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The name Navaratri itself brings to the mind, the sounds of “Dhak” and the traditional beats of dandiya sticks. Dressed up in colorful traditional attires, preparation for the nine days fast, one gets the perfect feeling of the festive nine days dedicated to the nine forms of Goddess Durga. This festival is celebrated by Hindus all over the country with great devotion for 10 days and it is a festival of lights, festivity and joy.
Navaratri is celebrated twice a year, once in the beginning of summer and another at the onset of winter. But the one that comes in the months of September or October is popular and is celebrated with extreme fervor and passion. Navaratri is formed using two words Nava meaning Nine and Ratri meaning Night. During this festival, Ma Durga is worshipped in various forms of Shakti/Devi i.e female divinity is worshipped. The different stages of the goddess are reflected in the sequence of celebrations and Goddess Durga personifies that aspect of shakti that destroys any negative tendencies. The nine days are dedicated to the three Goddesses- Parvati, Saraswati and Lakshmi. The first three days are dedicated to Goddess Durga symbolizing power and energy, the next three days are dedicated to Goddess Lakhsmi – symbol of wealth and prosperity and the last three days are dedicated to Goddess Saraswati who represent spiritual knowledge.
What is the significance of Navaratri?
Navaratri is not only a festival for spiritual aspirants; it also has a message for people leading a worldly life. We invoke the power and energy in the form of universal mother “Durga” which also means the remover of miseries of life. Symbolizing the victory of positivity over negativity, these nine days are celebrated in three different forms. The first three days are tamasic, the next three days are rajasic and the last three days are sattvic. All these three qualities are a reminder that we should awaken to the divinity and nurture all the good qualities by removing negativity and by invoking and awakening the Divine in us.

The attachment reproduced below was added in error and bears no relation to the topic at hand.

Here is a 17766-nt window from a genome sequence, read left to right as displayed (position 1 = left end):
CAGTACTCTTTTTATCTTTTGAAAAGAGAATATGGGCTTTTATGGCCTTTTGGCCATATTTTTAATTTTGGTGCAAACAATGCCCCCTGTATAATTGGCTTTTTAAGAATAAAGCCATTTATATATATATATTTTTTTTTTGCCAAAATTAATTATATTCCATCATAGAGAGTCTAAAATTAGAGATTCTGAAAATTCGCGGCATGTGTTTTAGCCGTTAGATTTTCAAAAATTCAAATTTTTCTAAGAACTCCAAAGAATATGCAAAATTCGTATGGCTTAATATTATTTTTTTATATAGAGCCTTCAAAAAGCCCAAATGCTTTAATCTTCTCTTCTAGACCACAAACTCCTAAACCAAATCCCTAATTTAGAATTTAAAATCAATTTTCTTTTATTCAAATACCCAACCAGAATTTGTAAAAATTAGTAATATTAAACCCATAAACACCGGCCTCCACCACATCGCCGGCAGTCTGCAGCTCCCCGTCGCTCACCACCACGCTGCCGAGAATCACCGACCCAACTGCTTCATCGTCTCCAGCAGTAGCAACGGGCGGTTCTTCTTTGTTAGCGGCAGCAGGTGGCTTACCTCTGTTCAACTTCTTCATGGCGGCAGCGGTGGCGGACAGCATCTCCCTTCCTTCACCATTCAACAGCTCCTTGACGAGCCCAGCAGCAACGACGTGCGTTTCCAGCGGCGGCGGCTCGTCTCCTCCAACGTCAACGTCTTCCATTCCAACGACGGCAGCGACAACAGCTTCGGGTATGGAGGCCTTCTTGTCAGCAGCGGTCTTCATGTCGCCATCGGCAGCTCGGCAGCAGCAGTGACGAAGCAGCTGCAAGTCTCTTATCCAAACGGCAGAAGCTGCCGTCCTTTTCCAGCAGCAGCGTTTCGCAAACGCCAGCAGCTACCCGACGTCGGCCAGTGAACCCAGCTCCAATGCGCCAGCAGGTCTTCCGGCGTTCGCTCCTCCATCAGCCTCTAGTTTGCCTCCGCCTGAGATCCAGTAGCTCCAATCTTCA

At home, we invoke Goddess Durga to surmount obstacles, pray to Lakshmi for peace and prosperity and worship Saraswati to gain knowledge. All these three things are essential for a complete worldly life and while we pray, we are but invoking the Shakti within ourselves.
Why invoke the mother goddess?
It is believed that God’s glory, greatness, supremacy and cosmic energy can best be depicted in motherhood. Irrespective of all the qualities of a child, a mother always loves the child and it is same with the divine mother. Similarly, all of us look upon the mother during any troubles or problems in life. Hinduism gives great importance to motherhood and it is through Goddess Durga that it is best represented and it is believed that mother is the creative aspect of the absolute. During the Navaratri celebration, people observe a fast and pray for good health and prosperity. This is traditionally an auspicious time, a period of purification, a time to begin new ventures.
Navaratri puja celebration
During Navaratri, people from cities and villages gather to perform Navaratri puja vidhi in temples and shrines where mantras are chanted, bhajans and folk songs are sang accompanying the puja rituals and vidhis for nine consecutive days. The festival is witnessed in varied forms in India. In Bengal it is celebrated with great enthusiasm. Temples are decorated; people buy new clothes and perform the puja on saptami, ashtami, navami and dashami. In Gujrat the focus is on Garba, a devotional navaratri dance form that is derived from the folklore of Lord Krishna and the gopis using dandiya for singing and dancing. In Jammu, the Vasihno Devi shrine is visited by numerous devotees. Ramlila, where people enact scenes from Ramayan is also performed in big grounds and Dusshera is celebrated all over the country.
How to do Navaratri puja at home?
During these nine day festival, it is best to conduct the puja at the specific time each day and sunrise is the best time. On the first day, Sthapana of an idol of Goddess Durga is done and the kalash with coconut and mango leaves are also placed before the idol. Arti is done and the pandit comes and performs the rituals. Red cloth, flower garlands, ganga jal, naivedya, fruits, betel leaves, oil lamps , incense sticks are some of the ingredients that are used in this puja. On the ninth day, kanya puja is done where 9 girls are fed and worshipped. They are considered as the forms of Goddess Durga.